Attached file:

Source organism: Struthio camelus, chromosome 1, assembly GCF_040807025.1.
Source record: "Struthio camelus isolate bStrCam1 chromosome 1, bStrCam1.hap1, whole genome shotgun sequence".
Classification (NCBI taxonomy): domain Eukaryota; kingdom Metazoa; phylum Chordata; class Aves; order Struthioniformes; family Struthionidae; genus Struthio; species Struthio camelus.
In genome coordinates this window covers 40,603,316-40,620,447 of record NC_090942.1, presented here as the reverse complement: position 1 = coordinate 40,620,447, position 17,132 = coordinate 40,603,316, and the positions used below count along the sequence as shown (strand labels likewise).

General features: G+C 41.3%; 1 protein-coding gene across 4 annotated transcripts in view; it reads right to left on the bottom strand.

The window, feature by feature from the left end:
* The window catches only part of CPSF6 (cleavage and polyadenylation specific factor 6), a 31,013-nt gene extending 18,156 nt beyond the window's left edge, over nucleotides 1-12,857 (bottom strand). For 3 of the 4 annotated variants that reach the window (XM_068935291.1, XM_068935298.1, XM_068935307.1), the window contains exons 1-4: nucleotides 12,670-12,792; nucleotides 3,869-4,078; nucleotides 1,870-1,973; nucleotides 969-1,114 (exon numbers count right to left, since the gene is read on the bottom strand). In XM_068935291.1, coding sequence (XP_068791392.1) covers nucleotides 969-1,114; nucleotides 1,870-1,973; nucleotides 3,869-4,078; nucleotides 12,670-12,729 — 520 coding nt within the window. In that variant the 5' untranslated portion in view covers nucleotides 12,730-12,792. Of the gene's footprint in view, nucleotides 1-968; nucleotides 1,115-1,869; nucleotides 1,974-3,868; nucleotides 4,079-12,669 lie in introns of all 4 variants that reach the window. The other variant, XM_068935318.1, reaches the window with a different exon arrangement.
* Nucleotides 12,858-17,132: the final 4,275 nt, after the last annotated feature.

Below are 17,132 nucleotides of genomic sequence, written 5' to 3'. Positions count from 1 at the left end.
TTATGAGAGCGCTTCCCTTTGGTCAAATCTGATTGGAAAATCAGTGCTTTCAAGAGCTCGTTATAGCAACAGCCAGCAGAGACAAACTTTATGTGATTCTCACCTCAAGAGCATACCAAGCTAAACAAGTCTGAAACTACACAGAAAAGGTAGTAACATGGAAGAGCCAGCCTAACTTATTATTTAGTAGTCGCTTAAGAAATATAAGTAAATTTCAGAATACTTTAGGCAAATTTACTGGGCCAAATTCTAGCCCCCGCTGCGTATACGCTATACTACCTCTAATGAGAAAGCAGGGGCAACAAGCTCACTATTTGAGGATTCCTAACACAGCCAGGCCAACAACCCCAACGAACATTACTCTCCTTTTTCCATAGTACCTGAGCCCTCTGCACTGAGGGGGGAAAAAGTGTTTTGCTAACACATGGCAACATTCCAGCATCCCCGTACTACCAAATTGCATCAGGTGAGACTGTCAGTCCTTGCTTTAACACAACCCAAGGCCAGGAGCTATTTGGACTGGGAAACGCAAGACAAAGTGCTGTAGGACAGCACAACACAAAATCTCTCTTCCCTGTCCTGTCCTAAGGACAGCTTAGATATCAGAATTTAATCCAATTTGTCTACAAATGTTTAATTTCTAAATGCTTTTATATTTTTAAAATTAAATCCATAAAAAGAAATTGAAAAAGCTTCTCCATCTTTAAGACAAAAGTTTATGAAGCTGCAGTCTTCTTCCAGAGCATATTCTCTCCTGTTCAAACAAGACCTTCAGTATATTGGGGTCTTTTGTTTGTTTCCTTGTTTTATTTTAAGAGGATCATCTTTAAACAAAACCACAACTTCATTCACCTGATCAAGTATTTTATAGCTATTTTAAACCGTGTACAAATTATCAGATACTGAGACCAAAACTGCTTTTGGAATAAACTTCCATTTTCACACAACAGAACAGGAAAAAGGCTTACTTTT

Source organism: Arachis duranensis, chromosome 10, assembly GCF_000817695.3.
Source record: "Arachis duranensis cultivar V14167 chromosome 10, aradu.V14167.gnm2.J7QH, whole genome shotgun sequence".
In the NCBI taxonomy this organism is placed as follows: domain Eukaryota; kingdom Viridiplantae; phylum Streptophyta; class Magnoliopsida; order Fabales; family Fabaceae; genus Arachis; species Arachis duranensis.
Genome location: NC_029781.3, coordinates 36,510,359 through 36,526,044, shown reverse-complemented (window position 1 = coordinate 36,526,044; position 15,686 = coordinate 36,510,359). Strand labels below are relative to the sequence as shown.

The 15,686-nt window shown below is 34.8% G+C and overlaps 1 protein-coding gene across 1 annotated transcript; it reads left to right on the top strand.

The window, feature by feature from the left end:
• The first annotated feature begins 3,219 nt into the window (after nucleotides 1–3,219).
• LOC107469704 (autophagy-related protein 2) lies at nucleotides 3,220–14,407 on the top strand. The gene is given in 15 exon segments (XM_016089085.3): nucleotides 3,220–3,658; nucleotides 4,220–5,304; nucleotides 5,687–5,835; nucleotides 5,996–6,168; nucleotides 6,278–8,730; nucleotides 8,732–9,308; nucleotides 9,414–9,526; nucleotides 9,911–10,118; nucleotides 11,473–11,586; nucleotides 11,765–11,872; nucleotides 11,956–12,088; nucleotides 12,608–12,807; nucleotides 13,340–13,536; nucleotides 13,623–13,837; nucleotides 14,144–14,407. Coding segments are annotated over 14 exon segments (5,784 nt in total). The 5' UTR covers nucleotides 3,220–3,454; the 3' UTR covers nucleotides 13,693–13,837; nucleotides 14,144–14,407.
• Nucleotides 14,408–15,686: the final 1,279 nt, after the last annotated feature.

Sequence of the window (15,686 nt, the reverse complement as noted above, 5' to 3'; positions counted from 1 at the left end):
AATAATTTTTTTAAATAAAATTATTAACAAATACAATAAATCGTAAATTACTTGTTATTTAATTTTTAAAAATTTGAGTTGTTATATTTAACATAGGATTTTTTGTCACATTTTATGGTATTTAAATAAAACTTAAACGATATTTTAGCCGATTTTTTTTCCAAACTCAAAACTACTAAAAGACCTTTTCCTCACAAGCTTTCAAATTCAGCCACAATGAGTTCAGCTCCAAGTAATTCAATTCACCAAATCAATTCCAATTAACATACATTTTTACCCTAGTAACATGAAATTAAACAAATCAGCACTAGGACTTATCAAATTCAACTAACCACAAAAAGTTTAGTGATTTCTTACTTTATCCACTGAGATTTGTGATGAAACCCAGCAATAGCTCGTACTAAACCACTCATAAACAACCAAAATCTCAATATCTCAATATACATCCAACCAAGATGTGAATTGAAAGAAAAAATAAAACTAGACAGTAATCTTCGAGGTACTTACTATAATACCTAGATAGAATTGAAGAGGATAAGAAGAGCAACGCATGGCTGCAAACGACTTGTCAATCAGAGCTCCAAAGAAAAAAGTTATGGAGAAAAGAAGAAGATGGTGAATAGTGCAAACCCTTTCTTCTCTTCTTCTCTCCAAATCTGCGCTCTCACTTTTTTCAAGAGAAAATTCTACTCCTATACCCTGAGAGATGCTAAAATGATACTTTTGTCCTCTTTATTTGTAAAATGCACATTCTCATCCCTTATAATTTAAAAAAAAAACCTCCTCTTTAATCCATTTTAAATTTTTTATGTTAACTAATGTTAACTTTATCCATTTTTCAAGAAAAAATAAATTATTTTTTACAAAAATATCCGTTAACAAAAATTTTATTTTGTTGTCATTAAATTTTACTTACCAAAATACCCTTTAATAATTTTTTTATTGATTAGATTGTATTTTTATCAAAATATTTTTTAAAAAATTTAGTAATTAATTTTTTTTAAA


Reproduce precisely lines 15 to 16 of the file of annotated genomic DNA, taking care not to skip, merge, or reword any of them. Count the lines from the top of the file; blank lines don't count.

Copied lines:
The 15,686-nt window shown below is 34.8% G+C and overlaps 1 protein-coding gene across 1 annotated transcript; it reads left to right on the top strand.

The window, feature by feature from the left end: